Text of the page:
YOU ARE HERE: LAT HomeCollections

Beef industry struggles with PR crises

A mad cow case in California is the latest crisis facing the beef industry, which was caught off guard by the recent 'pink slime' controversy. Now it's using new media to give its side of the issues.

May 03, 2012|By Tiffany Hsu and Ricardo Lopez, Los Angeles Times
  • A worker sorts cuts of beef that are used in the manufacturing process of lean, finely textured beef, also known as "pink slime," at Beef Products Inc.'s plant in South Sioux City, Neb.
A worker sorts cuts of beef that are used in the manufacturing process of… (Nati Harnik, Associated…)

Pink slime. Early death. Mad cow.

Over the span of just a few weeks, the beef industry was hit by a string of crises this spring, resulting in the loss of hundreds of millions of dollars and hundreds of jobs.

But it could have been worse.

The industry, which had $79 billion in sales in the U.S. last year, was lucky that the most potentially damaging of the disasters turned out to be, so far, extremely limited in scope. And there are signs that the industry, despite stumbling in some of its public response, has learned to better handle such matters.

The latest series of problems began in March with a double hit. There was a Harvard study that determined that eating beef could contribute to premature death. But it was the scandal over "pink slime" that was much more damaging.

The ammonium hydroxide-treated ground beef product — formally known in the industry as lean, finely textured beef, or LFTB — has been around for decades. But when worries about the stuff suddenly erupted on social media, the industry was caught off guard.

Before companies could mount a strong defense, unappetizing images of pulverized meat and stories focusing on the ammonium hydroxide treatment spread around the world on Twitter and Facebook.

Beef historian and author Maureen Ogle said the industry should have responded by running polished advertisements featuring ranchers touting their American heritage. There should have been billboards proclaiming the safety of products and executives should have been sent to major talk shows, she said.

Instead, because "the beef industry is a collection of not-very-well-connected sub-industries," Ogle said, there were some news releases and some promises of better labeling but not much of a united front.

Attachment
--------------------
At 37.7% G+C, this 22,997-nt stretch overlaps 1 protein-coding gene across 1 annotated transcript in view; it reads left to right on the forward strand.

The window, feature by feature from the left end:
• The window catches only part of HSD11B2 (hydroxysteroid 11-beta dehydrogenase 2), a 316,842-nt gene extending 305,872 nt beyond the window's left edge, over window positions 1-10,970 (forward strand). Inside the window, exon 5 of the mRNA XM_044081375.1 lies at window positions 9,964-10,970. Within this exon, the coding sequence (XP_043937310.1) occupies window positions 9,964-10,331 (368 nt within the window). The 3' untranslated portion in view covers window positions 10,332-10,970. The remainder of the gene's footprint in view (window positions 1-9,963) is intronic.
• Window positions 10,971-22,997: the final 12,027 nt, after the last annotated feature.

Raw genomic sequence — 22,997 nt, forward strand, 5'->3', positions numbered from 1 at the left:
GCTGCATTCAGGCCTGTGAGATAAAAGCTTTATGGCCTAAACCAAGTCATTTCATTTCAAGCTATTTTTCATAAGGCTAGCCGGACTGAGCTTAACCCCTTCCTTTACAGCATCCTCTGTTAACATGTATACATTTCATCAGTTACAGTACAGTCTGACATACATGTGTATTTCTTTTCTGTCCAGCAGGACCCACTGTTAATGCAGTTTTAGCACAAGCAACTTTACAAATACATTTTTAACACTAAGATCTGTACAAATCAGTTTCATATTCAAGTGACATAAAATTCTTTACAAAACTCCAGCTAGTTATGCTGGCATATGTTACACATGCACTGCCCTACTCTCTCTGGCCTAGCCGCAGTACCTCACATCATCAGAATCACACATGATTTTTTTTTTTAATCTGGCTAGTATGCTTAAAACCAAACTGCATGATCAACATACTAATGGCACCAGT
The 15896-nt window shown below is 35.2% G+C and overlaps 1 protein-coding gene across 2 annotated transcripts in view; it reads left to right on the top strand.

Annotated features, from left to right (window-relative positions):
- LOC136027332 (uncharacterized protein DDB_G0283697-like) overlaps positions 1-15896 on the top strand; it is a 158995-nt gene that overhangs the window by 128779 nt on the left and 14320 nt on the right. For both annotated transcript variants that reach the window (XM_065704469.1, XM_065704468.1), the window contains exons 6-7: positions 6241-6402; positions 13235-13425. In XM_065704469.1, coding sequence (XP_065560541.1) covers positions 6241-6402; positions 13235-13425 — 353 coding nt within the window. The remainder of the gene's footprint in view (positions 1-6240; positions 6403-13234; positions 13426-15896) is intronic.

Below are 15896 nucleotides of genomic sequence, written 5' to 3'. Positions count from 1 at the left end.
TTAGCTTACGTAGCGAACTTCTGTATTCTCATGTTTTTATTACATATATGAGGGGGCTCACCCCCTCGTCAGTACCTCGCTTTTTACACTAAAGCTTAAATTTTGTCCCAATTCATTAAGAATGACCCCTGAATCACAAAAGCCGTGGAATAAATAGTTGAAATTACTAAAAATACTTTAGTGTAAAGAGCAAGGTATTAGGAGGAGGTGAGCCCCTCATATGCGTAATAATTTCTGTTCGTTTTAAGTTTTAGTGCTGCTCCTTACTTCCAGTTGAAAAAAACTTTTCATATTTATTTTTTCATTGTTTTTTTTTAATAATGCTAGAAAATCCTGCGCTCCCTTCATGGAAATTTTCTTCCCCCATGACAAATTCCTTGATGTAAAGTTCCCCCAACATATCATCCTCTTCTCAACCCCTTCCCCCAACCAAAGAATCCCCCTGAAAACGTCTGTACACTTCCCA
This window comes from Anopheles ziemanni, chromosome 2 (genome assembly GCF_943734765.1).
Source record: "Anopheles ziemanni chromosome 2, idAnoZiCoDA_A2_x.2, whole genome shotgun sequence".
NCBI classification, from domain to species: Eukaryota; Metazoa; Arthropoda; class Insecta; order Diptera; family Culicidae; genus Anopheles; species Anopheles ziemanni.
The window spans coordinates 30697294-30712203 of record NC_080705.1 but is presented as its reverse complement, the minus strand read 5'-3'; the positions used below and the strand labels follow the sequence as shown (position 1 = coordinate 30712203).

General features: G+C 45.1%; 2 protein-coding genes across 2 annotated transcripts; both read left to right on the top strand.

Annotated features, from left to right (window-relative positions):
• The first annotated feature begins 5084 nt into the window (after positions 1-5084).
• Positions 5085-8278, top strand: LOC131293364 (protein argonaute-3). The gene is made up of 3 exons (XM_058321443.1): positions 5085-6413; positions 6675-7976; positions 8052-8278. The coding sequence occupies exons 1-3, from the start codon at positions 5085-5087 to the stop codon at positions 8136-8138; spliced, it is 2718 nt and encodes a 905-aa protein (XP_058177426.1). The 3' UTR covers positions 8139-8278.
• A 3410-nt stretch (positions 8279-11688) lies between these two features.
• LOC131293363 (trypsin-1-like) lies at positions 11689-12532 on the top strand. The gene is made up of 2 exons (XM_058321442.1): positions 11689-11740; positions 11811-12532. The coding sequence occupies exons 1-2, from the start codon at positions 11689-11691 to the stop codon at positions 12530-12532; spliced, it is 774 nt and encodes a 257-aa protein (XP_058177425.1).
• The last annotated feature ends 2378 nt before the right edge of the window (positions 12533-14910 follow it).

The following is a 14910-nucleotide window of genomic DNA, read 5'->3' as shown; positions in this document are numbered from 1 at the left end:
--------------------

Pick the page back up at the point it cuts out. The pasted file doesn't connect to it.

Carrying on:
"They did exactly what they always do, which is really not much of anything," she said. "Frankly, they're going to get killed from now on because of social media. It can do more damage in a day than old media used to be able to do in a month."

School cafeterias, food chains and supermarkets quickly disavowed the ground beef product. Some meat companies went bankrupt or suspended production.

A study from two Iowa State University economics professors found that the pink slime controversy probably would affect more than 2,000 jobs in the industry and beyond.

In March, ground beef sales slipped to 37.7 million pounds, the smallest amount in a decade and an 11% slide from the previous month, according to theU.S. Department of Agriculture.

And as if the Harvard study and pink slime weren't enough, April brought an even more frightening discovery: mad cow disease.

The brain-wasting illness, officially called bovine spongiform encephalopathy, infected nearly 24,000 cows during an epidemic in Britain in the early 1990s and also played a part in more than 150 human deaths there. North America dealt with several scares in the last decade.

Tests on cows in the U.S. had come back negative for BSE since 2006. But last month, investigators discovered evidence of the disease in a dead dairy cow in Central California.

The USDA maintained that the case was "atypical" and that the risk of the disease spreading was low.

There was still some backlash, especially in the crucial foreign markets to which the U.S. exports about $5.4 billion in beef a year, according to the U.S. Meat Export Federation. Two large retailers in South Korea quickly pulled American beef from their stores and Indonesia announced it would block beef imports.

In 2003, after the first mad cow scare in the U.S., exports fell more than 70%.

"Long after the science had proven that the U.S. beef supply was safe, it took a long, long time to get beef back into some of those countries," said Tom Talbot, past president of the California Cattlemen's Assn.

Negative reaction, however, quickly receded when no more mad cow cases emerged. And because of its past experience dealing with the disease, the industry was far better equipped to handle the situation than it was with the surprise pink slime controversy.

"The beef industry and its associations are finally catching up with the times, trying to do their best to reach out to consumers by using new tools," said Mike Smith, special projects manager at Harris Ranch Beef Co., a company in Selma, Calif. "The outreach is there, it's growing, and we're hoping that it'll be more and more effective as we move forward."

The California Beef Council got its views out through social media and other online tools. Its home page declares, "Join the 'I [heart] Beef' discussion on Facebook, follow the California Beef Council on Twitter, watch our beef industry videos on YouTube, and view our pictures on Flickr."

The National Cattlemen's Beef Assn. had established its site to gets its views on the disease out to the public, and it encouraged its Twitter followers to "push factual information out to the public."

Los Angeles Times Articles